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Fresh Eats: Tony's Coal Fired Pizza, Golden West's short rib sandwich 

Wednesday, Sep 1 2010

Tony's Coal Fired Pizza and Slice House
By Alex Hochman
Scarfing a folded slice of cheese pizza last week at newly opened Tony's Coal Fired Pizza and Slice House in North Beach, I itched to don platform heels and a red silk shirt, all Saturday Night Fever, and strut down Stockton Street Travolta-style. The takeaway pizzeria is a spinoff of Tony's Pizza Napoletana right next door.

The slice ($3.50) lived up to its titular mission of being New York style with a thin, slightly crispy crust; barely sweet tomato sauce; and just the right amount of mozzarella — Arinell finally has a worthy competitor in the slice arena.

There is no competition, however, for Tony's Chicken Parmesan Wedge ($7.50), easily the best of its kind that I've tried locally. A slab of breaded chicken breast is smothered with that same sauce and mozzarella from the pizza, and embedded in a game-changing, oven-heated Acme Italian roll. It tasted like it was baked on Arthur Avenue in the Bronx.

The only item that didn't live up to its Big Apple billing was the pastrami sandwich ($10), composed of a small portion of bland meat and a double layer of rubbery Swiss (you can request it without) on good rye, again from Acme. Though the menu says the pastrami is"housemade," it's actually from meat purveyor Del Monte. Tony's adds its own spices and bakes it in the coal-fired oven.

Pastrami aside, I look forward to hitting up Tony's again for Italian beef sandwiches and Gino's Italian ice. But first I'll have to get the Bee Gees out of my head.

Tony's Coal Fired Pizza and Slice House: 1556 Stockton (at Union), 835-9888.

Ex-Chairman Bao Chef Launches Eat Curbside
By John Birdsall
The chef of the Chairman Bao food truck has pulled out of the garage. Eric Rud has resigned from the 3-month-old mobile food business to go indie. His final day with Chairman Bao was Aug. 20; on Aug. 27, Rud debuted his own mobile food business, Eat Curbside, at Off the Grid at Fort Mason Center.

Consider it a soft launch for Rud. He is having a 1969 Airstream trailer retrofitted, and says he has a permanent S.F. location lined up. He hopes to launch for real in a month or so.

Before the 34-year-old chef moved to San Francisco to help launch Chairman Bao, Rud co-owned a Minneapolis mobile food biz called Curbside, also out of an Airstream, for two years. Before that, he was chef at Nob Hill Grille in San Francisco.

Rud declined to talk specifics about his split with Mobi Munch, the company started by restaurant industry veterans (they've launched trucks in L.A., too), who don't disclose their arrangements with truck operators like Rud. "I would just say I'm an entrepreneur," he said. "The allure of having my own truck versus working with someone else — well, once you've worked for yourself, it's hard not to."

Zero Zero'sPanouzzo
By John Birdsall
Its origins in Gragnano, a city just outside Naples, shouldn't fool you. The panouzzo at Bruce Hill's Zero Zero — which began serving lunch last week — is, at heart, a hoagie. For the roll, the cooks flatten the house pizza dough into a kind of deflated pigskin and bake it off in the wood oven. Later, it's split and layered with the kinds of meats and cheeses unlikely to ever find their way to the sub shop: soppressata Napoletana from New York's Salumeria Biellese, Rovagnati mortadella and prosciutto cotto, Bellwether Crescenza, and Italian provolone. A turn on the flattop leaves the cheeses semimolten; house-made aioli and cherry pepper relish turn the thing into a garlic-breathing office hazard. And unless you spent the morning harvesting a grape vineyard, it's unlikely you'll be able to finish a panouzzo all by yourself. But then, when's the last time you polished off a foot-long hoagie?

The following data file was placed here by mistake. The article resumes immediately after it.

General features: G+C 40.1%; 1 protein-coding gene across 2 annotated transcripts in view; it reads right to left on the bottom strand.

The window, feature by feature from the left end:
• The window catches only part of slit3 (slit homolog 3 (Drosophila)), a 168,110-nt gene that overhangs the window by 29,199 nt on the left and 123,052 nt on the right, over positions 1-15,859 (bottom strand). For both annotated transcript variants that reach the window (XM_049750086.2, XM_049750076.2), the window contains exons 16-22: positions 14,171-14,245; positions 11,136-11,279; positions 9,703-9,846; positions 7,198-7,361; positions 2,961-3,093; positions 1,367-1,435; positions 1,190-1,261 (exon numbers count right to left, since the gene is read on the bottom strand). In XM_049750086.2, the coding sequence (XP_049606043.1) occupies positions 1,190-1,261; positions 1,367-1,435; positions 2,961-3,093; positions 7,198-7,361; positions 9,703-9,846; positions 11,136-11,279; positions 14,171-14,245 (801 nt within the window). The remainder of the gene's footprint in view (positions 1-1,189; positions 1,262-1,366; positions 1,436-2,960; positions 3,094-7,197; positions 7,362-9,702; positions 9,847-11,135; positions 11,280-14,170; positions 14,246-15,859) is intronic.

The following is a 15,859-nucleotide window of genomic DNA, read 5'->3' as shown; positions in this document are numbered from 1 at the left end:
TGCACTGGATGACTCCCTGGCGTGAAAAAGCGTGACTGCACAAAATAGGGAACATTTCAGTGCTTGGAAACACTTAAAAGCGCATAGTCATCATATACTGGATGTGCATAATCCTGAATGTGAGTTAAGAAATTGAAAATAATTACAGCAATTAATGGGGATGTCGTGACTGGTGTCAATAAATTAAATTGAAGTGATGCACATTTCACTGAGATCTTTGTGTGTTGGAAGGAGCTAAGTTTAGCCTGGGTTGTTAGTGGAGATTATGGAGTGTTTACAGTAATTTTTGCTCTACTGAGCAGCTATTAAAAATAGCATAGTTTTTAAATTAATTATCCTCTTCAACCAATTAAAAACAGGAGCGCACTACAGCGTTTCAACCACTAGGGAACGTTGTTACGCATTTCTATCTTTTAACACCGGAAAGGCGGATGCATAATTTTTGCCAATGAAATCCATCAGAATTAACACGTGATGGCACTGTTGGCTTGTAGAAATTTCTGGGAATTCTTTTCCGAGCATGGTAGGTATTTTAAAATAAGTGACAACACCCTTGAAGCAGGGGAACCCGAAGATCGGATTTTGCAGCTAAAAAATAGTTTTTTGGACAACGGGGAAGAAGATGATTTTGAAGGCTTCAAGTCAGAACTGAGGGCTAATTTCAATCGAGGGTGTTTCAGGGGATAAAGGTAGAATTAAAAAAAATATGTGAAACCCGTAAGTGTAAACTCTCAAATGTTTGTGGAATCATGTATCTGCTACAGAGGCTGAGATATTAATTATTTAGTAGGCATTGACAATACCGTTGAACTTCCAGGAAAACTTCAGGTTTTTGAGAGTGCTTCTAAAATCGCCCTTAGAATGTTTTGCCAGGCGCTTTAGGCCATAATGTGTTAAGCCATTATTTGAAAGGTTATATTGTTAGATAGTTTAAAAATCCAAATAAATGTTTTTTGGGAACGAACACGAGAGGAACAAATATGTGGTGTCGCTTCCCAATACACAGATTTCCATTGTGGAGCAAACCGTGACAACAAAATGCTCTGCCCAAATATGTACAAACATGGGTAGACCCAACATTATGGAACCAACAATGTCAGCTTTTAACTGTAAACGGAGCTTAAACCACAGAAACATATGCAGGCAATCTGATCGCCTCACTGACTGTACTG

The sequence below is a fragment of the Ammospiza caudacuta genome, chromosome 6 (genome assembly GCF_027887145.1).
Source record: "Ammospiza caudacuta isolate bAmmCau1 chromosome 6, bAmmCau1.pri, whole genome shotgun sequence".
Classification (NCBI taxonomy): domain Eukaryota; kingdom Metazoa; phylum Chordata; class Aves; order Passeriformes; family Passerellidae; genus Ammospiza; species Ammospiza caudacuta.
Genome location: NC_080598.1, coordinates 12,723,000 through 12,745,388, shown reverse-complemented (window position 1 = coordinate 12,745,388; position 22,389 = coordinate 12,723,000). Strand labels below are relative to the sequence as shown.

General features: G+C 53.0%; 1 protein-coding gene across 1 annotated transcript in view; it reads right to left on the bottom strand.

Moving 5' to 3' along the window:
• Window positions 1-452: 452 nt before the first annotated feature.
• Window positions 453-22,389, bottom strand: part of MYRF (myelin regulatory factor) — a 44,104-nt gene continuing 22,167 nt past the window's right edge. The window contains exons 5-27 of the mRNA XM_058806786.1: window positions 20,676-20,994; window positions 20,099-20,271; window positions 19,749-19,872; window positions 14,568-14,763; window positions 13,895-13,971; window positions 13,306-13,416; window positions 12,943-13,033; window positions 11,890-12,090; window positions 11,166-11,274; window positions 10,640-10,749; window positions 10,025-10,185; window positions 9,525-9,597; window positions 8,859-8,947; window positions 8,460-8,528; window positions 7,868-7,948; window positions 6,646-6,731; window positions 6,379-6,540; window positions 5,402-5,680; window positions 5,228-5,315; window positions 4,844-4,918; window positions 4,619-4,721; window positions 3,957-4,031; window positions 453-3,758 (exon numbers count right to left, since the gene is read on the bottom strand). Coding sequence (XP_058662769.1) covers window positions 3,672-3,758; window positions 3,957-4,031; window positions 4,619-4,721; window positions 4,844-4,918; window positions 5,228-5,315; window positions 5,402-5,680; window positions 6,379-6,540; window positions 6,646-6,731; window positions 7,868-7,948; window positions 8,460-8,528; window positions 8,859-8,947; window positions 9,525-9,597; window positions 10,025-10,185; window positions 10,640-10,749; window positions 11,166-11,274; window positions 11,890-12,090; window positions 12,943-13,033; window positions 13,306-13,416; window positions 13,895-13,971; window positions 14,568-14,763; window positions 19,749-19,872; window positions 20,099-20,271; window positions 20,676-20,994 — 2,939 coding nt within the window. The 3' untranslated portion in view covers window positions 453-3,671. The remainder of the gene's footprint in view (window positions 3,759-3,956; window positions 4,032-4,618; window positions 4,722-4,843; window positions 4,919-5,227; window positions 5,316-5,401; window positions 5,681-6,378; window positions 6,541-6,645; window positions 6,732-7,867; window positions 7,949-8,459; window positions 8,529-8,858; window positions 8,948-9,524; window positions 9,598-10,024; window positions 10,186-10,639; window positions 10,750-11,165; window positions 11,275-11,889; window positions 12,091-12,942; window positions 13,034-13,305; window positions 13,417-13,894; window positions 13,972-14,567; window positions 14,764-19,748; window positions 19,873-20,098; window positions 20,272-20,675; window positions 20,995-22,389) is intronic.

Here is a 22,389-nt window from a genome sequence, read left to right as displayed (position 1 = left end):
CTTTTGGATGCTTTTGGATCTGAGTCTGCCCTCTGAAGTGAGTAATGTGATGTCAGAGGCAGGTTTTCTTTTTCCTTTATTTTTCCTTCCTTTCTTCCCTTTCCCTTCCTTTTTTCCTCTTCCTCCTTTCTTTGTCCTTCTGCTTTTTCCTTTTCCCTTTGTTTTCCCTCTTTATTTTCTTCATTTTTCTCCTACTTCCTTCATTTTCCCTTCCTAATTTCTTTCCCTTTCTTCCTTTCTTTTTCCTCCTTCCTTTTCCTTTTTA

Zero Zero: 826 Folsom (at Fourth St.), 348-8800.

Golden West's Barbecued Short Rib Sandwich
By Jonathan Kauffman
For a few weeks, Golden West, sister to the Sentinel, has quietly been opening in the mornings. The tiny takeout window at Trinity and Sutter sells coffee (Mr. Espresso) and a few pastries; customers who crane their necks around the counterwoman can get a look at the racks of baked goods awaiting distribution to owner Dennis Leary's other restaurants (Canteen, House of Shields).

Last week, Golden West finally added a lunch menu listing mushroom soup, two sandwiches (barbecued short ribs and eggplant caponata), and butterscotch pudding. I picked up a sandwich: a half-pound tangle of braised beef, a finely calibrated sauce, a glossy, airy bun with white and black sesame seeds scattered over the top. Pretty much the kind of food we've grown to expect from the Sentinel.

Despite the restraint with which the beef was sauced, this is not a sandwich to eat sitting at the sunny end of Trinity Street. It's one to take back to your cubicle, facing the wall, where you won't offend the public with your red-smeared lips and the sweet onions that pull away from the bun in long, pink loops.

On one of my earlier scouting missions, I was set to buy a bear claw, but when the counterwoman mentioned she also had pork and beans topped with a poached egg, well, that was the cup I walked away with.

The stew was warm and deep-hearted, cowboy grub for an effete age. The egg melted into the broth, glazing the great chunks of pork, thumbnail-sized white beans, and diced tomato, which were scattered on top for a welcome spark of acidity. It's the kind of breakfast that bolsters you for a day's worth of hard labor. By that, of course, I mean reading Gawker and frequent treks to the lunch room. I ate it for breakfast at 9:30, and wasn't hungry again until two.

Golden West: 8 Trinity (at Sutter).

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